|Cecil Rhodes||Walter Huston|
|Johannes Paul Kruger||Oskar Homolka|
|Dr Jim Jameson||Basil Sydney|
|Barney Barnato||Frank Cellier|
|Ann Carpenter, the writer||Peggy Ashcroft|
|Mrs Kruger||Renee de Vaux|
|Reverend Charles Helm||Lewis Casson|
|Lobengula||Kumalo Of Matabeleland, Ndanisa|
|man from Transvaal||Felix Aylmer|
|Sara||Diana De Vaux|
|cast member||Ernest Jay|
|cast member||Julien Mitchell|
|Film director||Berthold Viertel|
|Director (Southern Africa Exteriors)||Geoffrey Barkas|
|Film adaptation||Leslie Arliss|
|Based on the book 'Rhodes' by||Sarah Gertrude Millin|
|Director of Photography (In Studio)||Bernard Knowles|
|Director of Photography (in S Africa)||S.R. Bonnett|
|Camera Assistant||Gerry Massey-Collier|
|Art Director||Werndorff, O.|
|Music Director||Louis Levy|
The film was the idea of South African novelist Sara Millin, who pitched the idea of a film of Rhodes' life to Michael Balcon. Plans to make the movie were abandoned when General Smuts expressed opposition to the project. However he changed his mind after he read a copy of the script. Leslie Banks, Clive Brook, Cedric Hardwicke and Brian Aherne were all discussed for the lead before Walter Huston was cast.
The movie soundtrack was composed by Hubert Buth. Hubert was a British film composer and a music director. The composition and recordings were directed by Louis Levy. Levy was a film composer and a music director.
Writing for The Spectator in 1936, Graham Greene gave the film a good review. Describing the film as "sober, worthy, [and] humourless", Greene observed that the tone of the biographical film was one of modern Liberalism, both "more charitable" and "with the anarchistic point of view of a man who never makes a moral condemnation". Greene also mentioned that "after ten days [he could] remember very little of this film but a sense of gentle titillation".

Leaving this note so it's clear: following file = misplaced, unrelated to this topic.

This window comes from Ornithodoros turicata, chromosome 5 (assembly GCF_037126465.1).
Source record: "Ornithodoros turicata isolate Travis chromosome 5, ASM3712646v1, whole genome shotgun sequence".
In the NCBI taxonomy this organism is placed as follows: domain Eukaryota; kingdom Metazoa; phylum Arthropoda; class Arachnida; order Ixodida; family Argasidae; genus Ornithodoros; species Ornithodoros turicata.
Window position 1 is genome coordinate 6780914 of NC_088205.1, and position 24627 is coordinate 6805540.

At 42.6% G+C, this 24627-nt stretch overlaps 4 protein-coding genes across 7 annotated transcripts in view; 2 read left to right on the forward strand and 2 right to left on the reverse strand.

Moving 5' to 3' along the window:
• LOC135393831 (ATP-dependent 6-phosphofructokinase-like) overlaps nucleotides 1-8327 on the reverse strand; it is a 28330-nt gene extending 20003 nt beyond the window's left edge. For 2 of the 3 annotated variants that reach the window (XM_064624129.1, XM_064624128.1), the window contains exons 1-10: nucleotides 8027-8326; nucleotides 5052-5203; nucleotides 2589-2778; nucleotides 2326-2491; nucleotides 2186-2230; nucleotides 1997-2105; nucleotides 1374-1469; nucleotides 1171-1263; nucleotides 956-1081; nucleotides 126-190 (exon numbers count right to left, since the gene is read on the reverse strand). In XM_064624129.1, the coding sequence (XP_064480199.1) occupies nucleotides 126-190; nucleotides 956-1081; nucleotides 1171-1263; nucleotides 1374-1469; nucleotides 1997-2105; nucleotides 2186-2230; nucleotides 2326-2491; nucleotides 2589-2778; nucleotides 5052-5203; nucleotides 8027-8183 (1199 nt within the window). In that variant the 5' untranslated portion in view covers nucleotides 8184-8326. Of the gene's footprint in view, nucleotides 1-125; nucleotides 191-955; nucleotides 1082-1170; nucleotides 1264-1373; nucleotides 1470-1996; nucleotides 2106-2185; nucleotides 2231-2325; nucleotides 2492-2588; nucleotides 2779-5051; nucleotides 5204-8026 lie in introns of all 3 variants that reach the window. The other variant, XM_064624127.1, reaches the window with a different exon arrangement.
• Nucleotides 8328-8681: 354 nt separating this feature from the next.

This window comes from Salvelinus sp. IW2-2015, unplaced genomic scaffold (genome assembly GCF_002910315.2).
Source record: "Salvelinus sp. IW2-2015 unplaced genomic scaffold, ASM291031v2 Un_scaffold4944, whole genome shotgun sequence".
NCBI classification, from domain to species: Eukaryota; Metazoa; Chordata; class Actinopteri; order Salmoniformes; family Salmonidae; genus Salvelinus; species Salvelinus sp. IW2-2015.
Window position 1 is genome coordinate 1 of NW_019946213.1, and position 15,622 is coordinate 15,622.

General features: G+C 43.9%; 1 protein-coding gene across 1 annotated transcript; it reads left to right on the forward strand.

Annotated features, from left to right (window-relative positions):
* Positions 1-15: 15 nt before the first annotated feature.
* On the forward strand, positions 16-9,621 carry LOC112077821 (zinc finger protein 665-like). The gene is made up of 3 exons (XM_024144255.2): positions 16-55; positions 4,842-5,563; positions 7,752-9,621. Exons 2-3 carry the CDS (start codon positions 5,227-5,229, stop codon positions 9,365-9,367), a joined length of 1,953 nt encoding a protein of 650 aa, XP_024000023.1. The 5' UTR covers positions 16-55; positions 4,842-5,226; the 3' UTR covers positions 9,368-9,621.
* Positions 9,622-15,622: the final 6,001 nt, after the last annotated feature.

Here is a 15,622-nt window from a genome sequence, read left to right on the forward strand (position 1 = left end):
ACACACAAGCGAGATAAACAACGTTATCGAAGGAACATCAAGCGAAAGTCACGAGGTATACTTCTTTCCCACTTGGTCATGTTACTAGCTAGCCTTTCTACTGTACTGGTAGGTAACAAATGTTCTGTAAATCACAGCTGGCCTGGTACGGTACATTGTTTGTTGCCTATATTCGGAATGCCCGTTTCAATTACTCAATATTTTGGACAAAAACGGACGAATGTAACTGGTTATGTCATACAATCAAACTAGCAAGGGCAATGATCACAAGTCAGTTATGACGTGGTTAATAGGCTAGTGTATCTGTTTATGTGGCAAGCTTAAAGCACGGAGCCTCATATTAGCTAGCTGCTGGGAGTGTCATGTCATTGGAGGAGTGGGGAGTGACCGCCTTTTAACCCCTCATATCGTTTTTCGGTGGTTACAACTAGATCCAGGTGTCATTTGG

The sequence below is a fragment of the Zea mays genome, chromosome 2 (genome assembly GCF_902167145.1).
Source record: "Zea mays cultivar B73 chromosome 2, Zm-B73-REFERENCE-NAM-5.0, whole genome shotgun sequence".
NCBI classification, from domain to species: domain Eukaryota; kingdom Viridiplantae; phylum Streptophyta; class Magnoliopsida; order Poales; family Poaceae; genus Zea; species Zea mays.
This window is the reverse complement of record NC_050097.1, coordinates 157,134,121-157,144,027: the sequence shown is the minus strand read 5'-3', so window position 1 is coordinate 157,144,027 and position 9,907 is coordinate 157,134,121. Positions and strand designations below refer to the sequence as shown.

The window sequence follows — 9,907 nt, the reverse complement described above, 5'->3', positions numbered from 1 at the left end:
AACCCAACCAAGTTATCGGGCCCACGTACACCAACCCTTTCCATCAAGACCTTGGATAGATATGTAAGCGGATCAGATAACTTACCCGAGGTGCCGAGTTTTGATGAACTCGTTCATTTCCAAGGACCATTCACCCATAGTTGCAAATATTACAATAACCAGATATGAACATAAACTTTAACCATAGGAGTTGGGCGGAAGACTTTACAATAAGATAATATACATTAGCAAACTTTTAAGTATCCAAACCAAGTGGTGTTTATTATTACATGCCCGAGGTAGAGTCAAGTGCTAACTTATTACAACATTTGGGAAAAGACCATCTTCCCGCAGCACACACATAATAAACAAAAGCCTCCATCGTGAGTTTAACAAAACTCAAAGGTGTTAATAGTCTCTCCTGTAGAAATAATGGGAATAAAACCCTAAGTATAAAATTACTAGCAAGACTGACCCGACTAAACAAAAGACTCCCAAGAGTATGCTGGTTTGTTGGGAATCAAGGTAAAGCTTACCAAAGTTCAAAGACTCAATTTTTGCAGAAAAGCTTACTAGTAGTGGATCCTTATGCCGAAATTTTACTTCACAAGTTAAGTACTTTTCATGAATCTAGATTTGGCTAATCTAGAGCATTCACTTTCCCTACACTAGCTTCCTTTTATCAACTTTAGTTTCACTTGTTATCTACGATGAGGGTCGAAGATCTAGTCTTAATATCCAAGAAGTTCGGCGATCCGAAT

Awards and honours
The movie is considered the eighth best movie of the year 1936. Oskar Homolka won eighth best performance of the year for his portrayal of Paul Kruger in Rhodes. Walter Huston won sixth best performance of the year for his portrayal of Cecil Rhodes.
- British Empire
- Cape Colony
- Cecil Rhodes
- Colony of Natal
- Company rule in Rhodesia
- Dr. Jim Jameson
- Northern Rhodesia
- Orange Free State
- Paul Kruger
- Post U.D.I. Rhodesia
- Transvaal Colony
- South African Republic (Transvaal Republic)
- Scramble for Africa
- Southern Rhodesia
- Union of South Africa
- "BFI | Film & TV Database | RHODES OF AFRICA (1936)". Ftvdb.bfi.org.uk. 16 April 2009. Archived from the original on 16 January 2009. Retrieved 2 September 2010.
- "Rhodes of Africa". Archive.
- "Big British Films". The Voice. 8 (52). Tasmania, Australia. 28 December 1935. p. 6. Retrieved 26 October 2017 – via National Library of Australia.
- "FILM WORDS". The West Australian. 51 (15, 328). Western Australia. 9 August 1935. p. 2. Retrieved 26 October 2017 – via National Library of Australia.
- Greene, Graham (27 March 1936). "Rhodes of Africa/October". The Spectator. (reprinted in: Taylor, John Russell, ed. (1980). The Pleasure Dome. p. 61. ISBN 0192812866.)
- "BEST FILM PERFORMANCE LAST YEAR". The Examiner (LATE NEWS EDITION and DAILY ed.). Launceston, Tasmania. 9 July 1937. p. 8. Retrieved 4 March 2013 – via National Library of Australia.